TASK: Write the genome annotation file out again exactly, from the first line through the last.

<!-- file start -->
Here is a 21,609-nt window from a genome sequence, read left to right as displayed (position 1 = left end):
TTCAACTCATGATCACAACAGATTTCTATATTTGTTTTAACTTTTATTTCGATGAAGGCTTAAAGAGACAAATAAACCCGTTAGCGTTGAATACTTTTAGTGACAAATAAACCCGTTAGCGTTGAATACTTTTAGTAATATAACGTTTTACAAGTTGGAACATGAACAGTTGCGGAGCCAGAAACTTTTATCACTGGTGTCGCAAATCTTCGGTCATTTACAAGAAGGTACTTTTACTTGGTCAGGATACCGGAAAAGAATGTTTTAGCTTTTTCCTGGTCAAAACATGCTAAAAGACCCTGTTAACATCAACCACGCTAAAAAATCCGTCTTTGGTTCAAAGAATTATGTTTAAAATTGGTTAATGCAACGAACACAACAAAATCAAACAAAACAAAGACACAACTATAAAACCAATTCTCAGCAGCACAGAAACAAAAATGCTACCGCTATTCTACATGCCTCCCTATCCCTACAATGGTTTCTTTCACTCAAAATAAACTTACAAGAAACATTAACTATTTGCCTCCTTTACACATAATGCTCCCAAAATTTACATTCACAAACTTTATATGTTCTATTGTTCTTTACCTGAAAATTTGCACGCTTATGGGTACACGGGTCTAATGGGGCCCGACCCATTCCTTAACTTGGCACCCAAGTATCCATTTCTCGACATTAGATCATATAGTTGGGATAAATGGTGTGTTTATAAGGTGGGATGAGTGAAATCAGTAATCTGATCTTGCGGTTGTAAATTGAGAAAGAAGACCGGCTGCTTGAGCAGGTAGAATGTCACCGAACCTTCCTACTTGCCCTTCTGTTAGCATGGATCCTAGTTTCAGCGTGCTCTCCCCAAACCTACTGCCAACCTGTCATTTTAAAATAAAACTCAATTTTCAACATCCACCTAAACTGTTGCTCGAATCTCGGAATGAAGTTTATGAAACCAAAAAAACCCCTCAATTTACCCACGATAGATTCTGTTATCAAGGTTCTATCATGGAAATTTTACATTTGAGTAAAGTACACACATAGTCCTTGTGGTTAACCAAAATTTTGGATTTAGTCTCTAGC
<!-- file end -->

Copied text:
Here is a 21,609-nt window from a genome sequence, read left to right as displayed (position 1 = left end):
TTCAACTCATGATCACAACAGATTTCTATATTTGTTTTAACTTTTATTTCGATGAAGGCTTAAAGAGACAAATAAACCCGTTAGCGTTGAATACTTTTAGTGACAAATAAACCCGTTAGCGTTGAATACTTTTAGTAATATAACGTTTTACAAGTTGGAACATGAACAGTTGCGGAGCCAGAAACTTTTATCACTGGTGTCGCAAATCTTCGGTCATTTACAAGAAGGTACTTTTACTTGGTCAGGATACCGGAAAAGAATGTTTTAGCTTTTTCCTGGTCAAAACATGCTAAAAGACCCTGTTAACATCAACCACGCTAAAAAATCCGTCTTTGGTTCAAAGAATTATGTTTAAAATTGGTTAATGCAACGAACACAACAAAATCAAACAAAACAAAGACACAACTATAAAACCAATTCTCAGCAGCACAGAAACAAAAATGCTACCGCTATTCTACATGCCTCCCTATCCCTACAATGGTTTCTTTCACTCAAAATAAACTTACAAGAAACATTAACTATTTGCCTCCTTTACACATAATGCTCCCAAAATTTACATTCACAAACTTTATATGTTCTATTGTTCTTTACCTGAAAATTTGCACGCTTATGGGTACACGGGTCTAATGGGGCCCGACCCATTCCTTAACTTGGCACCCAAGTATCCATTTCTCGACATTAGATCATATAGTTGGGATAAATGGTGTGTTTATAAGGTGGGATGAGTGAAATCAGTAATCTGATCTTGCGGTTGTAAATTGAGAAAGAAGACCGGCTGCTTGAGCAGGTAGAATGTCACCGAACCTTCCTACTTGCCCTTCTGTTAGCATGGATCCTAGTTTCAGCGTGCTCTCCCCAAACCTACTGCCAACCTGTCATTTTAAAATAAAACTCAATTTTCAACATCCACCTAAACTGTTGCTCGAATCTCGGAATGAAGTTTATGAAACCAAAAAAACCCCTCAATTTACCCACGATAGATTCTGTTATCAAGGTTCTATCATGGAAATTTTACATTTGAGTAAAGTACACACATAGTCCTTGTGGTTAACCAAAATTTTGGATTTAGTCTCTAGC